October 3, 2019 at 3:31 am

    I’ve been to Orkney, in summer.
    Spending a winter there would’ve
    been most … embracing 🥶

      The Hinoeuma responded:
      October 3, 2019 at 3:07 pm

      Wow. It’s cool you have that connection to history. It’s just words on a page to me even with my Scottish lineage.

        David Redpath said:
        October 3, 2019 at 8:25 pm

        I did the whole reconnect with the
        ancestral stomping ground. The well
        hidden village of Redpath is in
        Sir Walter Scott Territory. Sadly
        not a single Redpath left in the
        village … of Redpath. Some had
        left for the New World to make
        their fortune. Driven out by the
        Sassenachs, no doubt. The rest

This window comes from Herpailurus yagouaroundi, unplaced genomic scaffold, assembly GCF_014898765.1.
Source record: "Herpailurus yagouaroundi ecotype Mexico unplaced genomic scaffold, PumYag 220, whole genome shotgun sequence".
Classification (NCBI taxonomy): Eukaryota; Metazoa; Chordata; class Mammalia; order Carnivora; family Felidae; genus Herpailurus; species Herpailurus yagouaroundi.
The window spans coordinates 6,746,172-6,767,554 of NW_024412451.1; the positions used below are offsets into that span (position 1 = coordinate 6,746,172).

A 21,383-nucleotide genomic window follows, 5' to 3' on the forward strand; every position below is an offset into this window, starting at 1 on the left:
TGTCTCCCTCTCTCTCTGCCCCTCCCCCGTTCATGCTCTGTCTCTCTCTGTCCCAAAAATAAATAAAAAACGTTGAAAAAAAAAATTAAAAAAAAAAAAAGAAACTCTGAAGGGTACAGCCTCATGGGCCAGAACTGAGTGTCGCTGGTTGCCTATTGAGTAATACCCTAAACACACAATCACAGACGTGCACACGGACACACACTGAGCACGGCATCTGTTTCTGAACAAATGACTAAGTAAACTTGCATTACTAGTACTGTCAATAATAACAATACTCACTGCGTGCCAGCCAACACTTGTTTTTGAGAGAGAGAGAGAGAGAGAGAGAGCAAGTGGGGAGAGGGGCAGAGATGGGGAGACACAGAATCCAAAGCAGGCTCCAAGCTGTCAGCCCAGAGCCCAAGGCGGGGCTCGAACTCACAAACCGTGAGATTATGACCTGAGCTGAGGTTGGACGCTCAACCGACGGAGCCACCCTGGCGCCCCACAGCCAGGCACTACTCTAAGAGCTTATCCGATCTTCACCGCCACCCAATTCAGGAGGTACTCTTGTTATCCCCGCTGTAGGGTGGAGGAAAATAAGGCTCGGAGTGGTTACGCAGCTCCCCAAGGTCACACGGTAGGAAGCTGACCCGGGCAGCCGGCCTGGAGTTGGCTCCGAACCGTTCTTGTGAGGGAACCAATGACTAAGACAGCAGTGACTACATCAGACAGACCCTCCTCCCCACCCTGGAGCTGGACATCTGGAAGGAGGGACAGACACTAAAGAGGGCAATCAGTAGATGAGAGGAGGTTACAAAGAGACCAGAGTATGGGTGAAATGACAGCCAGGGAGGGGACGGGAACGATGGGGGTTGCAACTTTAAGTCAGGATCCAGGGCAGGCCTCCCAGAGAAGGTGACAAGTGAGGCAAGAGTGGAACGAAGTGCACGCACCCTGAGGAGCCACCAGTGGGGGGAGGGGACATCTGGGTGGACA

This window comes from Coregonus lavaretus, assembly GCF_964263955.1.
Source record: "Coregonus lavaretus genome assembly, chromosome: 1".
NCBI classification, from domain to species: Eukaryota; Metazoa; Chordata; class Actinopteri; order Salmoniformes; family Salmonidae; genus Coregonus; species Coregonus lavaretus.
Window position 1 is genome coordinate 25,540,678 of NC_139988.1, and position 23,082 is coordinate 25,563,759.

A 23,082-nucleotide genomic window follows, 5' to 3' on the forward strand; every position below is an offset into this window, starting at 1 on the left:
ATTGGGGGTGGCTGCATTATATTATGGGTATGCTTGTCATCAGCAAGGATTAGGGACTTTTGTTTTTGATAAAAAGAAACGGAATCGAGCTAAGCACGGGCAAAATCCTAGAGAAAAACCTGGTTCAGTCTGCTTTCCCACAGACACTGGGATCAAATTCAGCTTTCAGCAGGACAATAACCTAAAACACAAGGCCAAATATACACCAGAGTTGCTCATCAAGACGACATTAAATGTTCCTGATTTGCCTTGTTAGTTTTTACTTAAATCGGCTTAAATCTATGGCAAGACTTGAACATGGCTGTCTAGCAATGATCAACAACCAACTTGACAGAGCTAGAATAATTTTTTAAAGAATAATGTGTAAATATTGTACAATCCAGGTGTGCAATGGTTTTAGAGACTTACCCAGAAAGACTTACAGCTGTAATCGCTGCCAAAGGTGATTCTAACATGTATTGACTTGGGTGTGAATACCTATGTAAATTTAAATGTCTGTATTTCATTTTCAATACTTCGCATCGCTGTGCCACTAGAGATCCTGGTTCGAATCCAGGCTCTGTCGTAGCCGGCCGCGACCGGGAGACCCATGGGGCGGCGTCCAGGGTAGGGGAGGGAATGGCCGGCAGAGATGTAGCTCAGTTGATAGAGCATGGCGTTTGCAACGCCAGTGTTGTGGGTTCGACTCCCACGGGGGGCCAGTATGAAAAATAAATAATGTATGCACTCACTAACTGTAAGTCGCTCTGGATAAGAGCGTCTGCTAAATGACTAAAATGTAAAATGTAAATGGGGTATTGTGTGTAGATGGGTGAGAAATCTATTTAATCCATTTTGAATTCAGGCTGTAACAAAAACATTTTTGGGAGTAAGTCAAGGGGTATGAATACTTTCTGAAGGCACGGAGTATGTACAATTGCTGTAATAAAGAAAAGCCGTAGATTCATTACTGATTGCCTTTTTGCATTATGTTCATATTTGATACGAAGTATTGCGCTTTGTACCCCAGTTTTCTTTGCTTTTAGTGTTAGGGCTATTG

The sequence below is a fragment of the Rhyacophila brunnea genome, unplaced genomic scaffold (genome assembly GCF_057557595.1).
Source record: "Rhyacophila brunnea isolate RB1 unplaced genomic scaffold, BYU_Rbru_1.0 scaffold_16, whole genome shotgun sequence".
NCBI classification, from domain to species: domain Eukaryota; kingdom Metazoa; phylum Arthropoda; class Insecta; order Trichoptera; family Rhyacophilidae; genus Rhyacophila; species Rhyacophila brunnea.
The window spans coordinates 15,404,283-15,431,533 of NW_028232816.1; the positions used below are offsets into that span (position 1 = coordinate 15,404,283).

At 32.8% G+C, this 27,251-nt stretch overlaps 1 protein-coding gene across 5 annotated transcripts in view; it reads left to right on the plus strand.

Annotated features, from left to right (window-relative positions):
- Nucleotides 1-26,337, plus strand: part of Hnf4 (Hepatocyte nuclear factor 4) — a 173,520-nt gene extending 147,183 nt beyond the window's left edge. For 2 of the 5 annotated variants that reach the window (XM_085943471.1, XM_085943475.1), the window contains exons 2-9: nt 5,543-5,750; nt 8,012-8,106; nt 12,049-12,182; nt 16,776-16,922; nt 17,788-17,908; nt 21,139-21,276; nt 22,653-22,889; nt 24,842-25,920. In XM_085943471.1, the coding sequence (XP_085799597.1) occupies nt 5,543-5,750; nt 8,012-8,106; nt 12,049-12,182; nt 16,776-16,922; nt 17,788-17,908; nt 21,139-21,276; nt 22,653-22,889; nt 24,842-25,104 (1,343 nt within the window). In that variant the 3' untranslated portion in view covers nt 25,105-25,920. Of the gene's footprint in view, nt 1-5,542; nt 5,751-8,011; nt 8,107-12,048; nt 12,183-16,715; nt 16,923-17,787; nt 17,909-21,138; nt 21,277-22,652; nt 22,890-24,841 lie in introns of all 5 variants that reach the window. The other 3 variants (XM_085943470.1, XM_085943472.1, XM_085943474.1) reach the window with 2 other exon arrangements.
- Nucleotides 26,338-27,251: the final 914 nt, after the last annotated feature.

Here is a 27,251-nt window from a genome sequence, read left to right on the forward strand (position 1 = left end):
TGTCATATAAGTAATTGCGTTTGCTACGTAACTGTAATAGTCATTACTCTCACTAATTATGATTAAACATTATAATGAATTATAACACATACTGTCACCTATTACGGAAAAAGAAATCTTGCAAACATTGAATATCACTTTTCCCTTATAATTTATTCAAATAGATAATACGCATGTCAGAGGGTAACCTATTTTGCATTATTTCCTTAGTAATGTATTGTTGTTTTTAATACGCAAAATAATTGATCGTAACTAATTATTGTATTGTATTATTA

moved across the road to Brigadoon
        when Queen Victoria stole their
        farms to build Balmoral Castle.
        Not your fault, Victoria 😎

          The Hinoeuma responded:
          October 3, 2019 at 9:28 pm

          I just read about that. I had no idea. I was under the impression that Redpath was Native American, not Scottish. WOW. Learn something new everyday. A village in the Scottish Borders.

          Are you referring to the Old Bridge of Doon in Ayrshire or something else?

          I wasn’t named after her. But, she was a force to be reckoned with.

            David Redpath said:
            October 3, 2019 at 10:52 pm

            “The Legend: The legend of Brigadoon is the story of a mythical village in the Scottish Highlands.  The village became enchanted centuries ago remaining unchanged and invisible to the outside world except for one special day every hundred years when it could be seen and even visited by outsiders.   This enchanted day is spent in joy and celebration. Those who happen upon Brigadoon may remain in this beguiling place only if they love another enough to give up the world outside.” ~ Wikipedia

              The Hinoeuma responded:
              October 4, 2019 at 1:30 am

              Oh. Ok. Yeah. That is a wonderful story.